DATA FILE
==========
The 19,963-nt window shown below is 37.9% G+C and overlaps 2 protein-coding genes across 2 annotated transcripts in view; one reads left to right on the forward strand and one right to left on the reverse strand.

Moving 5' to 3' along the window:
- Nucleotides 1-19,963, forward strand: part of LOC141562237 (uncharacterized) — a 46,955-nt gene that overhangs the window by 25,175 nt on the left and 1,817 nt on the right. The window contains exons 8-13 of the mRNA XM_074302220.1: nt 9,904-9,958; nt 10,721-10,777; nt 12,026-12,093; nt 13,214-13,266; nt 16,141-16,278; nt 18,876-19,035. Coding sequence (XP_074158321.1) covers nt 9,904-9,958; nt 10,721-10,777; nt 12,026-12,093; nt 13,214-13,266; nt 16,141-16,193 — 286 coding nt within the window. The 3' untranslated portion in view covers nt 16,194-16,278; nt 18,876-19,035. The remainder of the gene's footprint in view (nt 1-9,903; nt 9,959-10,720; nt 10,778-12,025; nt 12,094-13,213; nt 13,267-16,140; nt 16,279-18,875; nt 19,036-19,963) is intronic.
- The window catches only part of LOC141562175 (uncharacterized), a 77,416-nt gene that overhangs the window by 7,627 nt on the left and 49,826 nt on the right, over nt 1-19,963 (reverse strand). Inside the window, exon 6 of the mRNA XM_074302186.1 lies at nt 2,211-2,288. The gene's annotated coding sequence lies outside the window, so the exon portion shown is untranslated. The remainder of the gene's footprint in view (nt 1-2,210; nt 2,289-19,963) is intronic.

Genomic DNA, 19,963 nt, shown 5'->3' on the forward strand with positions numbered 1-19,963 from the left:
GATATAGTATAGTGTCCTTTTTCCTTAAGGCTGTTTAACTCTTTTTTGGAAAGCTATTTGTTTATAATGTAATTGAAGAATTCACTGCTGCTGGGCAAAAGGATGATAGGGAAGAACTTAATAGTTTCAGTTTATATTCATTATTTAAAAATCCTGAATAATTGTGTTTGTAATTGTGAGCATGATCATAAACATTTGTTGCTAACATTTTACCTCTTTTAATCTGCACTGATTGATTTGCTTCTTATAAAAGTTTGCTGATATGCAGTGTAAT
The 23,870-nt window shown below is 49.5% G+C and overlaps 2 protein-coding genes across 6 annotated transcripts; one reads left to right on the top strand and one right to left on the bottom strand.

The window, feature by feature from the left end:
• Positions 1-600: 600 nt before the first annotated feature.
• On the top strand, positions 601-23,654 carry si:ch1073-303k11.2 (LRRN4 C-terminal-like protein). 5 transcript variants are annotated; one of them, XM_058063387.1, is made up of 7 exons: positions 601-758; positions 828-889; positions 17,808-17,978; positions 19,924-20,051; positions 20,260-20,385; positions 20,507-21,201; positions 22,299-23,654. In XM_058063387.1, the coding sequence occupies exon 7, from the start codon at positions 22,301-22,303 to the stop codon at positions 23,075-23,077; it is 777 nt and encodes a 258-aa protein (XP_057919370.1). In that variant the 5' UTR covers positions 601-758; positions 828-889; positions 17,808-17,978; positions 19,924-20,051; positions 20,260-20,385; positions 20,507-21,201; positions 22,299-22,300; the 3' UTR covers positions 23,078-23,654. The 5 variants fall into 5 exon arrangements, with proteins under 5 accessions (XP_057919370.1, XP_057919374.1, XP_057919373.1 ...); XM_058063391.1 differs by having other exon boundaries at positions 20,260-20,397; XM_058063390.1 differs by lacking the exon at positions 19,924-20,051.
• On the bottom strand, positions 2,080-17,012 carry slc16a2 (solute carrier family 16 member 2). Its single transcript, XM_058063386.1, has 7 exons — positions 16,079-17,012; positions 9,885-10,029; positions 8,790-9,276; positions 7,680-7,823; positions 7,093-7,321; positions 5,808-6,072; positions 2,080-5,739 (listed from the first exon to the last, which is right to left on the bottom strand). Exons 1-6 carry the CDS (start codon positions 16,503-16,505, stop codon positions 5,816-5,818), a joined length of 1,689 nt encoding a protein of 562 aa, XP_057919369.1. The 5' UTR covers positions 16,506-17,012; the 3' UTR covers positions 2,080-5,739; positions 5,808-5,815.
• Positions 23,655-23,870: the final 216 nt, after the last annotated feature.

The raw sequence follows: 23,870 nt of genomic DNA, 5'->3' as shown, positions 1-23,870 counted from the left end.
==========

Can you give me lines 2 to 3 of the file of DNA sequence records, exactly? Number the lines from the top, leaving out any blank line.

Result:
Moving 5' to 3' along the window:
- Nucleotides 1-19,963, forward strand: part of LOC141562237 (uncharacterized) — a 46,955-nt gene that overhangs the window by 25,175 nt on the left and 1,817 nt on the right. The window contains exons 8-13 of the mRNA XM_074302220.1: nt 9,904-9,958; nt 10,721-10,777; nt 12,026-12,093; nt 13,214-13,266; nt 16,141-16,278; nt 18,876-19,035. Coding sequence (XP_074158321.1) covers nt 9,904-9,958; nt 10,721-10,777; nt 12,026-12,093; nt 13,214-13,266; nt 16,141-16,193 — 286 coding nt within the window. The 3' untranslated portion in view covers nt 16,194-16,278; nt 18,876-19,035. The remainder of the gene's footprint in view (nt 1-9,903; nt 9,959-10,720; nt 10,778-12,025; nt 12,094-13,213; nt 13,267-16,140; nt 16,279-18,875; nt 19,036-19,963) is intronic.